His ex-wife Sarah, the Duchess of York, is not invited and will watch the Westminster Abbey ceremony at home where she plans to hang bunting and chomp on coronation chicken sandwiches like millions of others.
One friend told The Daily Telegraph earlier this week that ‘there’s a warmth around the place and a proper rallying around the King, who in turn is showing some serious EQ [emotional intelligence] by ensuring the family is given the opportunity to pull together.’
The insider added: ‘All four siblings spent most of the Easter weekend together with assorted children and plus ones – including the Duchess [of York].
‘I suspect some Palace staff and parts of the media are well behind the curve in their understanding of this private family unity. The Duke [of York] stands four square behind the King.’
Sussex supporters said Harry understood that the Coronation is the biggest day of his father’s life and felt it was right to be present, despite his attacks on the family.
King Charles III and the Queen Consort during a visit to Malton, North Yorkshire, on April 5
Prince Harry, Meghan Markle and then-Prince Charles at Westminster Abbey in March 2019
Harry will attend his father’s Coronation alone, with Meghan set to remain in California with Prince Archie – who turns four that day – and Princess Lilibet, one.
The Duke is only planning on a flying visit, with sources close to the Sussexes indicating last week that he won’t even return to Buckingham Palace to gather with the rest of the family or take part in any further events over the Coronation weekend.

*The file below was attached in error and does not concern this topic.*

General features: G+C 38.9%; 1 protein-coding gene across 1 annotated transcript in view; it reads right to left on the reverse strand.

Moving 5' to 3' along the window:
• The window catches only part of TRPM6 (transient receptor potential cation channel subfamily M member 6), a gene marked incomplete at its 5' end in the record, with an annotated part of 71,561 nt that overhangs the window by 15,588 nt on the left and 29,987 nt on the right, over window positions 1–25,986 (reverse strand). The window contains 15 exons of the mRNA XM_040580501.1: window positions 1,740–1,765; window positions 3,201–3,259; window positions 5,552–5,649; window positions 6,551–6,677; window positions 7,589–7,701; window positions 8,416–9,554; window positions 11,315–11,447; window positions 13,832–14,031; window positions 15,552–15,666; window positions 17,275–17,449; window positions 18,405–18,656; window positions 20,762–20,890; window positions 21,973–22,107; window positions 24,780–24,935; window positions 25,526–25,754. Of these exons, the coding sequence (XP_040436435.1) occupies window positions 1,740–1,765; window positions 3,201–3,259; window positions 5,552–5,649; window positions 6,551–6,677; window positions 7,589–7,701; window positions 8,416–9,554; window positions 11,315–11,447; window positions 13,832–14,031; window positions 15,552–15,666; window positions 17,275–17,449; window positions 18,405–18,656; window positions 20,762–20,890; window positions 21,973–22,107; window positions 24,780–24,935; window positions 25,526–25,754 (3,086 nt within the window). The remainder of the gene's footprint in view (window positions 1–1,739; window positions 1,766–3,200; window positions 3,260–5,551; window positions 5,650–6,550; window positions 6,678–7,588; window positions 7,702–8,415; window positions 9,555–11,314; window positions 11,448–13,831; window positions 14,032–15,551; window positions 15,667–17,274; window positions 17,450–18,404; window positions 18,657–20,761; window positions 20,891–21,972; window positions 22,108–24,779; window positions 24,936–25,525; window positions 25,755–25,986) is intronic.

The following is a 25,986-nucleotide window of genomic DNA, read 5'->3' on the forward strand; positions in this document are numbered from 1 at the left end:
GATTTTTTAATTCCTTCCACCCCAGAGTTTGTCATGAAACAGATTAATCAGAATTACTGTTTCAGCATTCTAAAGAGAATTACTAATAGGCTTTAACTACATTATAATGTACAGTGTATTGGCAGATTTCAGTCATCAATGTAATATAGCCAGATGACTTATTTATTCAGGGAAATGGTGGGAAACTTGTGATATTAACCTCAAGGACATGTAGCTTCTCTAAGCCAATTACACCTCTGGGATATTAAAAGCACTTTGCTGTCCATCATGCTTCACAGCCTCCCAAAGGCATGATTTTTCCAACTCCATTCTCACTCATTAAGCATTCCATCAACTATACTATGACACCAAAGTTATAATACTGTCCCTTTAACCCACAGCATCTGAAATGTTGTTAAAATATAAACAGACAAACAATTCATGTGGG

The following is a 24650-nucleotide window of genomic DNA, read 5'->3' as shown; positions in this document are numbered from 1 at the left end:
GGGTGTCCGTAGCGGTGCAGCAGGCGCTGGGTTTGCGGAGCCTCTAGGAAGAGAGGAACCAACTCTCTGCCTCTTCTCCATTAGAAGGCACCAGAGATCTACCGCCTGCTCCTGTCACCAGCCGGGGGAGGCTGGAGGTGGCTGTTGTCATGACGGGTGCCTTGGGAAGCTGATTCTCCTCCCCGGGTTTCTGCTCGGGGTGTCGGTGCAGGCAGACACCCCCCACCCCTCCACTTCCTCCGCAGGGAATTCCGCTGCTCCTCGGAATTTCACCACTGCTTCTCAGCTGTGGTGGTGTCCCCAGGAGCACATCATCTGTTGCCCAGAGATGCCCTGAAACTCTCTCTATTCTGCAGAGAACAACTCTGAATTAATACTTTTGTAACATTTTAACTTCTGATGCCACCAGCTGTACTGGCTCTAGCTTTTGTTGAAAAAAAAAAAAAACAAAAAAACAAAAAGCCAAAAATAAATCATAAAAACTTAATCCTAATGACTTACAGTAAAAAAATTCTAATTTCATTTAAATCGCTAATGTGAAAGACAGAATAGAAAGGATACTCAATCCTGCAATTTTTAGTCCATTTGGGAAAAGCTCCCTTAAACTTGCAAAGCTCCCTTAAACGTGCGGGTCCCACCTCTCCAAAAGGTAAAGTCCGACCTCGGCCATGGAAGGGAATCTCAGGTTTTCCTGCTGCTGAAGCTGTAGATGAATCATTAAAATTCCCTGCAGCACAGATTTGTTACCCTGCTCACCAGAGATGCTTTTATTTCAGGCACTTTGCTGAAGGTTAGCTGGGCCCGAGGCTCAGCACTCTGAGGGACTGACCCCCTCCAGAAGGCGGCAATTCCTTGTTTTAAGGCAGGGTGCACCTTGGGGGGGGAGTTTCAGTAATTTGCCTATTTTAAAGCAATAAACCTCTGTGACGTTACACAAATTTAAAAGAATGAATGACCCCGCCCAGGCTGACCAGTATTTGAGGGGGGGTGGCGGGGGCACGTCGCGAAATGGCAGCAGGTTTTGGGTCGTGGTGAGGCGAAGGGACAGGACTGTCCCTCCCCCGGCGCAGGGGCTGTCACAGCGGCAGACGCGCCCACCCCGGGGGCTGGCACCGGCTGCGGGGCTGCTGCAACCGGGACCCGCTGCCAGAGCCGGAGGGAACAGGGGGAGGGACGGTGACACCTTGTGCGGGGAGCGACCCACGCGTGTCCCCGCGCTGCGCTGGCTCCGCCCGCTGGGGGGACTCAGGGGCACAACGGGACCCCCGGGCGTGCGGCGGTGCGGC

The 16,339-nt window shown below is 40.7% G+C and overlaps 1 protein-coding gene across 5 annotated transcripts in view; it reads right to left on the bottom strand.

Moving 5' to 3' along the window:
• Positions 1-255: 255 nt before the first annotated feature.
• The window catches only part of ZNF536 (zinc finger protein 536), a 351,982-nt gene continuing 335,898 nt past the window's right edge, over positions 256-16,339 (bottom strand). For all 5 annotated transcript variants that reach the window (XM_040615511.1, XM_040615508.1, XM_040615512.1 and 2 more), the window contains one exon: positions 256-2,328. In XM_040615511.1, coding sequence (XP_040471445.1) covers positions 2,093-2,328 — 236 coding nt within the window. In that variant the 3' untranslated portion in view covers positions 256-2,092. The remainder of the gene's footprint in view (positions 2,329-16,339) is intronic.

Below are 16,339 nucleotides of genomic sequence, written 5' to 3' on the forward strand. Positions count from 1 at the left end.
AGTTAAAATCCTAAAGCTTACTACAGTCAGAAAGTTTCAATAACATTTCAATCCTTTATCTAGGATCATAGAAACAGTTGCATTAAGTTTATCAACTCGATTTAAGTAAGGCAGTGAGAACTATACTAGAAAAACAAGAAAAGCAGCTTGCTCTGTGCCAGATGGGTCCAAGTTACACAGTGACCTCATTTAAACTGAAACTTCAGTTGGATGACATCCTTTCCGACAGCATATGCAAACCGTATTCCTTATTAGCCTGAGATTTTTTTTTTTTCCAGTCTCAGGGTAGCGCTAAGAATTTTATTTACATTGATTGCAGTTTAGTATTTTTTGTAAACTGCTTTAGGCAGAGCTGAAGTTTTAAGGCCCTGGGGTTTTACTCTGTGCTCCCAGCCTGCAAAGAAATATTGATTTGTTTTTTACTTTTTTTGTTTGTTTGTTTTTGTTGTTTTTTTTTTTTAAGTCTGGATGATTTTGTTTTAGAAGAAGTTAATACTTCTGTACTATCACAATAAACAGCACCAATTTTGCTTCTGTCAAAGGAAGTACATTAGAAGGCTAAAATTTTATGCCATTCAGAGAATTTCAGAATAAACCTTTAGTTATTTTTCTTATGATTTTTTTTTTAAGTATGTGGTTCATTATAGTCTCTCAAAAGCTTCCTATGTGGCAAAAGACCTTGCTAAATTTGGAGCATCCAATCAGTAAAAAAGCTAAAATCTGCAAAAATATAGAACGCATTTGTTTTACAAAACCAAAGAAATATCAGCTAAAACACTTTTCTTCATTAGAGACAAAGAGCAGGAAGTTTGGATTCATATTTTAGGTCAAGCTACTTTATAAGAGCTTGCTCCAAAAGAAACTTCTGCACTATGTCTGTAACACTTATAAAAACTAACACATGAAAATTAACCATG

Meghan’s biographer Omid Scobie tweeted: ‘Expect it to be a fairly quick trip to the UK for Prince Harry.’
His decision to attend the Westminster Abbey Coronation service is viewed as a potential olive branch by royal insiders, following an earlier demand that his family should apologise to him and Meghan if they were to consider coming.
But he is not expected to take part in the procession after the service or join other members of the Royal Family on the balcony of Buckingham Palace, or for other celebrations.
Sources told The Daily Mail that the decision by Meghan to remain in the US with the couple’s two young children had come as a relief in some circles, following fears her presence could have heightened family tensions.
The late Queen Elizabeth II, Charles, Camilla, William, Kate, Harry and Meghan attend the Commonwealth Day Service at Westminster Abbey on March 9, 2020
It is also understood there was real concern in the Sussex camp about the public reception the couple would have received if they attended the Coronation together.
Friends, including Mr Scobie, suggested her decision was largely due to the Coronation falling on the same day – May 6 – as Archie’s fourth birthday.
The couple had delayed answering their invitation for weeks, causing difficulties for organisers tasked with complex seating plans, transport and security for senior members of the Royal Family, world leaders and other dignitaries.
Sources described the negotiations as a game of ‘transatlantic ping pong’, and Harry was said to have wanted numerous assurances about arrangements.